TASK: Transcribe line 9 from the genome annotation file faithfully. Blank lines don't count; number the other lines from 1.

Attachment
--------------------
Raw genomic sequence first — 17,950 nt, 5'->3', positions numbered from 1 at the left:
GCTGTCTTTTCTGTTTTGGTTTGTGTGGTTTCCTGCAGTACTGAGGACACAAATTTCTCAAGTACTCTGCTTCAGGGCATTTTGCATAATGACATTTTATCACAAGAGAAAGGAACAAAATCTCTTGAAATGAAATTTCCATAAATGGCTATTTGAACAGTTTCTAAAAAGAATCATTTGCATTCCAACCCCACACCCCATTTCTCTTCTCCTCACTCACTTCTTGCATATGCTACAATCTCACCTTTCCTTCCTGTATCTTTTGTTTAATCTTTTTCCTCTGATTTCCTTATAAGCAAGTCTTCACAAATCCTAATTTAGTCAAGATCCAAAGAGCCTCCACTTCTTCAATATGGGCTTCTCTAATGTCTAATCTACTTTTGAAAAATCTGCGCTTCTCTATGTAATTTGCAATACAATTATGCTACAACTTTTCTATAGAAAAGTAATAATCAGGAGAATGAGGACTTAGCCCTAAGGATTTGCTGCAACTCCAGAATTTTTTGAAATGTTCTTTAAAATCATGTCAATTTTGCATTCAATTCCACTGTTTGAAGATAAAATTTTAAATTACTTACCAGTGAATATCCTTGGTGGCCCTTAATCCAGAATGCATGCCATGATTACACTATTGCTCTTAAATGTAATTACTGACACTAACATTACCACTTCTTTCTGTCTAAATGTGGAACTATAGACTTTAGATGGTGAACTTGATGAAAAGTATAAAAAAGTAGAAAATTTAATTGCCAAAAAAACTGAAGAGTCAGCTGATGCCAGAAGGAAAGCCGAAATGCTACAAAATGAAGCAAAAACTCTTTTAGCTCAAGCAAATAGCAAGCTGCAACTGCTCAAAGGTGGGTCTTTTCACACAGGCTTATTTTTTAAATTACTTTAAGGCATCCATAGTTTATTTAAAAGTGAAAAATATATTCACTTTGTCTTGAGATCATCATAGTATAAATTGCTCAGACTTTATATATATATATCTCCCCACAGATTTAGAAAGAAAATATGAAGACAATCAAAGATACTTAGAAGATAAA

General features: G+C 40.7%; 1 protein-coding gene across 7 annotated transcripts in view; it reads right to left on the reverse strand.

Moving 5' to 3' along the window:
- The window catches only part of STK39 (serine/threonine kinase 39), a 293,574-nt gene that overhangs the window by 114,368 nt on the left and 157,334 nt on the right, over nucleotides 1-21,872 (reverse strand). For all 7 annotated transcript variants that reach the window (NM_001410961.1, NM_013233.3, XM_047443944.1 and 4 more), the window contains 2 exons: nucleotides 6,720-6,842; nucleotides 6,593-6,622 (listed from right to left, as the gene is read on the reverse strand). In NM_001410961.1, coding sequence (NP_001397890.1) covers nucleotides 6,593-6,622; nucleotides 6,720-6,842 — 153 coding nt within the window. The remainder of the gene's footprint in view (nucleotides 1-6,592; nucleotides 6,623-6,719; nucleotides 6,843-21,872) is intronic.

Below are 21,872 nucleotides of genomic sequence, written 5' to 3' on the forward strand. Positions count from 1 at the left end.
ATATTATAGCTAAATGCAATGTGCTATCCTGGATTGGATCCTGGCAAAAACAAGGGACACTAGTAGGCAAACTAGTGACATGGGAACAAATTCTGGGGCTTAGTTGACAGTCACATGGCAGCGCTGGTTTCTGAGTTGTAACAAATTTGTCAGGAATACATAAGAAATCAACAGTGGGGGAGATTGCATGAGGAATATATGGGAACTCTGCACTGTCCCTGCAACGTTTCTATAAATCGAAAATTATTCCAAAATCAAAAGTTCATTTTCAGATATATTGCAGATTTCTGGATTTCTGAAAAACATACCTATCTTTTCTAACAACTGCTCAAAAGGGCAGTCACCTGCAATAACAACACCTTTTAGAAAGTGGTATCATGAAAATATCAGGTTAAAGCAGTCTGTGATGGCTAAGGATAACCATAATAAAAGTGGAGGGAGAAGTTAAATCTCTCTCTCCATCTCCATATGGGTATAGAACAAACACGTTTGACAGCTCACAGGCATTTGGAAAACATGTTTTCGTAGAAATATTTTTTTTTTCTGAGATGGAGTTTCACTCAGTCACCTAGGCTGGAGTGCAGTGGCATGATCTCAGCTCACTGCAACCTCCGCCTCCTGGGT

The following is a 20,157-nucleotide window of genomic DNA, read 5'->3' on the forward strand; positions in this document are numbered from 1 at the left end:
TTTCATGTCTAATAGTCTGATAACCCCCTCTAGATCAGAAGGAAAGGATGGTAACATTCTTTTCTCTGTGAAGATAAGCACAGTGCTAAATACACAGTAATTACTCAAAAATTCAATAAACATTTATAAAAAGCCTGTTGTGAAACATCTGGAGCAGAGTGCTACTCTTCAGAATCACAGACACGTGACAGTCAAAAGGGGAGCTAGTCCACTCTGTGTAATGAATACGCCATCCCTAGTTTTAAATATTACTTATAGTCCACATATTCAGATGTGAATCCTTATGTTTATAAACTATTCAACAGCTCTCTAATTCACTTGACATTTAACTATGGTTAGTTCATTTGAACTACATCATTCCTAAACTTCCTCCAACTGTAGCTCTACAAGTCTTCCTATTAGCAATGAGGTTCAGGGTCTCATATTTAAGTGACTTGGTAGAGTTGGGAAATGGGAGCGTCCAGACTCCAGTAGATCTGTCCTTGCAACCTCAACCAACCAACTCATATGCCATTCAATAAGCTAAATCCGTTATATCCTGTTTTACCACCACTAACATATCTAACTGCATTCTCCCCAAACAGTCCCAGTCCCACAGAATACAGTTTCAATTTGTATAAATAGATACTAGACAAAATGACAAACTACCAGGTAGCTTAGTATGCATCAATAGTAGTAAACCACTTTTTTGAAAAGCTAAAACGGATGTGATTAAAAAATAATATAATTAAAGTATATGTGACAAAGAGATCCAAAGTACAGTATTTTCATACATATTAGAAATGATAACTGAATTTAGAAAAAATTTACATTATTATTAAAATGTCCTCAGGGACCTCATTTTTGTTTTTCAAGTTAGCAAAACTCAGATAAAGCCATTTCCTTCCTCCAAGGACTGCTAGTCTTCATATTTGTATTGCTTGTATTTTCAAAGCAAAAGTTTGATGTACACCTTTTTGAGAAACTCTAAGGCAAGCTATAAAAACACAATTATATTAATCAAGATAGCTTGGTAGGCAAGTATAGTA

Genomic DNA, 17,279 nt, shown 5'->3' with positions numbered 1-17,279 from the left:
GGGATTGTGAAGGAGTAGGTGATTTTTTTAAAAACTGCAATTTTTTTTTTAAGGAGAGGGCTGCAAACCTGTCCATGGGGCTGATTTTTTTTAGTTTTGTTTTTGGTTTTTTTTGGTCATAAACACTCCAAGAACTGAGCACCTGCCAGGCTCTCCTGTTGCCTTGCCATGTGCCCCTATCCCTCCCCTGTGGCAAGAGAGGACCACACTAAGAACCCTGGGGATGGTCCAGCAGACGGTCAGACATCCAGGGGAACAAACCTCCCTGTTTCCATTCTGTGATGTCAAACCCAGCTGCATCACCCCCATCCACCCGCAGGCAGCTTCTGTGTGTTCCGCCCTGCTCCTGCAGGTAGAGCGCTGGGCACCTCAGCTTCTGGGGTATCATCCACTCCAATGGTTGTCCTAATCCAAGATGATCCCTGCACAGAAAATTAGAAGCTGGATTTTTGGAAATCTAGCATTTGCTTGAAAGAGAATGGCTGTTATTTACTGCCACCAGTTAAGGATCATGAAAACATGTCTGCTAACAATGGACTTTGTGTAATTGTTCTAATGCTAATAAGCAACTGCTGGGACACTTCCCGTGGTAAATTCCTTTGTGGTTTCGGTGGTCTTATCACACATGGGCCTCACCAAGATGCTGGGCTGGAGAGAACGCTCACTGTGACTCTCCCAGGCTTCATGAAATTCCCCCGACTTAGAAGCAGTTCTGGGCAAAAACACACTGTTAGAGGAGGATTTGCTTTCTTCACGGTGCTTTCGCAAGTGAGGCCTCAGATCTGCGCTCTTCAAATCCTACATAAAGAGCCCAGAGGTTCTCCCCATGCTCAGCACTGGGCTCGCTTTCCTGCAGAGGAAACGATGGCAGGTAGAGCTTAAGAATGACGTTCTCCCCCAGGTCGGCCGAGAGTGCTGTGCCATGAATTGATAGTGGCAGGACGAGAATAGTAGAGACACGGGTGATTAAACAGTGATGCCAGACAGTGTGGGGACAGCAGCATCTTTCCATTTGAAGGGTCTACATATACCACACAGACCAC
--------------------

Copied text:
TTTCATGTCTAATAGTCTGATAACCCCCTCTAGATCAGAAGGAAAGGATGGTAACATTCTTTTCTCTGTGAAGATAAGCACAGTGCTAAATACACAGTAATTACTCAAAAATTCAATAAACATTTATAAAAAGCCTGTTGTGAAACATCTGGAGCAGAGTGCTACTCTTCAGAATCACAGACACGTGACAGTCAAAAGGGGAGCTAGTCCACTCTGTGTAATGAATACGCCATCCCTAGTTTTAAATATTACTTATAGTCCACATATTCAGATGTGAATCCTTATGTTTATAAACTATTCAACAGCTCTCTAATTCACTTGACATTTAACTATGGTTAGTTCATTTGAACTACATCATTCCTAAACTTCCTCCAACTGTAGCTCTACAAGTCTTCCTATTAGCAATGAGGTTCAGGGTCTCATATTTAAGTGACTTGGTAGAGTTGGGAAATGGGAGCGTCCAGACTCCAGTAGATCTGTCCTTGCAACCTCAACCAACCAACTCATATGCCATTCAATAAGCTAAATCCGTTATATCCTGTTTTACCACCACTAACATATCTAACTGCATTCTCCCCAAACAGTCCCAGTCCCACAGAATACAGTTTCAATTTGTATAAATAGATACTAGACAAAATGACAAACTACCAGGTAGCTTAGTATGCATCAATAGTAGTAAACCACTTTTTTGAAAAGCTAAAACGGATGTGATTAAAAAATAATATAATTAAAGTATATGTGACAAAGAGATCCAAAGTACAGTATTTTCATACATATTAGAAATGATAACTGAATTTAGAAAAAATTTACATTATTATTAAAATGTCCTCAGGGACCTCATTTTTGTTTTTCAAGTTAGCAAAACTCAGATAAAGCCATTTCCTTCCTCCAAGGACTGCTAGTCTTCATATTTGTATTGCTTGTATTTTCAAAGCAAAAGTTTGATGTACACCTTTTTGAGAAACTCTAAGGCAAGCTATAAAAACACAATTATATTAATCAAGATAGCTTGGTAGGCAAGTATAGTA